It is also true that a DSL feature did not exist at the time that Change Tracking began being built. In fact, DSL came about late in the stages of the CT work and ultimately saw the light of day in the subsequent v5.4 Feature Release in April of 2015. With DSL now also offering an overwrite option (v9.2), this ensures code written on a separate system can be idempotent for placement on the production system. Therefore the best practice recommendation that we now want to encourage is one where customers do development work with all it’s numerous iterations against a DEV system (or perhaps still PROD) , storing that work on their SCM, and fully review any design choices before deploying those changes to their PROD Flow systems. As such, the need for Change Tracking inside of the production system can be significantly reduced.
Every customer makes different implementation choices for their own reasons, and experiences different usage models as well. As such, it is not possible to know without experimentation what the ultimate impact will be to your day-to-day use by making any alterations. We do know that customers who have turned this feature of altogether have avoided some significant performance drags, as have those who have some very large projectsPR who simply deactivated those projects from collecting data. We would expect such benefits to be seen in your environment as well. But to what extent these changes will have in day-to-day use is not easy to say precisely. That said, in a general sense, if your need for snapshots does not look likely in the near to medium term, changing these settings would be recommended to help your teams remove some burdens that will likely be removed anyhow in a future version update, after the project to trim this feature gets executed.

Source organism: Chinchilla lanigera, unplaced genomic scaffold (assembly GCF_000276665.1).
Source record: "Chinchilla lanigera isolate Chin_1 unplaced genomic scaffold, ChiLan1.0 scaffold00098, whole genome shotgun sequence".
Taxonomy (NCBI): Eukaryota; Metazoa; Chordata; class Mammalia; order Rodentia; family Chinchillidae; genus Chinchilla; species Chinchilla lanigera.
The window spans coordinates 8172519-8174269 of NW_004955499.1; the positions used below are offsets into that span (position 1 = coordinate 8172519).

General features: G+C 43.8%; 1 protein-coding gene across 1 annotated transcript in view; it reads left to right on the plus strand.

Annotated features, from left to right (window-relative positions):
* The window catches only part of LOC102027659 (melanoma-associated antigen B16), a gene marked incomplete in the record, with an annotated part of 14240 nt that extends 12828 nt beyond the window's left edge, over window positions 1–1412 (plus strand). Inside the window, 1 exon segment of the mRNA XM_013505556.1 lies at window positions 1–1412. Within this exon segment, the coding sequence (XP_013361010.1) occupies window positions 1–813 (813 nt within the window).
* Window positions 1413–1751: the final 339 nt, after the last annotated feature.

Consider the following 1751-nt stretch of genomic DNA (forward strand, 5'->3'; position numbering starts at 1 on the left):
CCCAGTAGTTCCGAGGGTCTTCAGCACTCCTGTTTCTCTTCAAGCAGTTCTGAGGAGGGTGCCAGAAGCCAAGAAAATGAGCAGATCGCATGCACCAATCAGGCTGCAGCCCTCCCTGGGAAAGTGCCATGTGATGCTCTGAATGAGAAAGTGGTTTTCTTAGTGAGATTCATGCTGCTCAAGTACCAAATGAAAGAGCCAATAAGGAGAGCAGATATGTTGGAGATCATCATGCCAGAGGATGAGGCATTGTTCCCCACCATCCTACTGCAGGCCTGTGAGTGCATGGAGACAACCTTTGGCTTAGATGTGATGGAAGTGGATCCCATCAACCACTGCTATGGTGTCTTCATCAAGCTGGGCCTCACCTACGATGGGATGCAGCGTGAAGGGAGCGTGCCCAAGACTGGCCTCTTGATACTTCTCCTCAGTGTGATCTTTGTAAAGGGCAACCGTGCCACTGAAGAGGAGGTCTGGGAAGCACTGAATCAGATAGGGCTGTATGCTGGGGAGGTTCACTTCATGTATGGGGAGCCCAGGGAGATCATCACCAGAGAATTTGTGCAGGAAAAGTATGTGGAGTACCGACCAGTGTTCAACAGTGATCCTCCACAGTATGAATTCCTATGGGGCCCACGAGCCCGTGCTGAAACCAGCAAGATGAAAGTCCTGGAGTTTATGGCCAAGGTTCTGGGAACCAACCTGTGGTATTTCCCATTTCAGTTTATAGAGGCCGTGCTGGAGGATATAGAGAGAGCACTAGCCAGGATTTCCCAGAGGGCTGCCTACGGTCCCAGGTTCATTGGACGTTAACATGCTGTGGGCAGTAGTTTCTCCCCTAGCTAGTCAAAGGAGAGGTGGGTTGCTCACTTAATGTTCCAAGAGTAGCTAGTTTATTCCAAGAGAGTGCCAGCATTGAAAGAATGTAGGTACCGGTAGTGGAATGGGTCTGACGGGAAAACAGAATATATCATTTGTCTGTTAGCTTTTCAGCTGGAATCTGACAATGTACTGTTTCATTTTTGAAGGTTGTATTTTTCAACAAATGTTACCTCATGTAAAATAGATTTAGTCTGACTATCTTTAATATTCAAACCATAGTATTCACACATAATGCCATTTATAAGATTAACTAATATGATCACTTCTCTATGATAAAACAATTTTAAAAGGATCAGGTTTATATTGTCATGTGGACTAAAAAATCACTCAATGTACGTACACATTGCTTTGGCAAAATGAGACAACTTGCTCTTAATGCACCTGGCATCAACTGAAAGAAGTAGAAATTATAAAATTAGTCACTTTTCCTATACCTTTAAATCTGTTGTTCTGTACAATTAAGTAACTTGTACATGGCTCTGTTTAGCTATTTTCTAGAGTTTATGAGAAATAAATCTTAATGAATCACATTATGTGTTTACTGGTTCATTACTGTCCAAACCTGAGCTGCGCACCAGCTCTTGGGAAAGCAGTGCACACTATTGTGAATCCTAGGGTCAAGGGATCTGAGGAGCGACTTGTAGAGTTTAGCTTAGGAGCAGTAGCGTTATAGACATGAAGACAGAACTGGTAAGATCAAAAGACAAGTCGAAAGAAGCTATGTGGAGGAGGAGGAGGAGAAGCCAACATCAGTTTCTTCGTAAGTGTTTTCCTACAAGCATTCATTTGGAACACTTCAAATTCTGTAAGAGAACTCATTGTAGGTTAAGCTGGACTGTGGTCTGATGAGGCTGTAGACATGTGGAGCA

1. You should first start by reviewing your projects and determine which projects should have CT turned off. Some of your larger projects which you know are constantly churning should be recognized as inappropriate candidates for use with CT. This will help to stop any further growth of CT data, and should allow work involved with these projects to proceed more efficiently.
2. Since you are not using Snapshots at this time, and don’t see this in your future plans at present, the system-wide deactivation would be an option for you. This only requires that you add 1 line to your database.properties file and a system restart. BUT…
a. Any decision down the road to re-activate a project will incur the 1x data creation cost of re-establishing the new object baselines for each project that you are using.
b. The cost for reactivation of any project could be established using a test system
3. If you believe that the “/system” area is one which is heavily used (churning) and could benefit from being removed from the CT collection, you could de-activate this sub-system from data recording. This doesn’t affect any project usage per se, but would help some regular operations perform more efficiently. BUT….
a. As in (2), any decision after the fact to re-activate the /system data will incur the cost for re-activation by establishing a copy of every object at the /system level. This could be tested for your system by setting up a test system, de-activating, and then re-activating to see how much time a re-activation would require.
Details for enabling or disabling of CT in any area can be found on these 2 pages:
Please file tickets for any subsequent questions about this feature functionality if you would like to see further clarifications.
- Product versions: 5.4 releases of Flow or later
- OS versions: Linux and Windows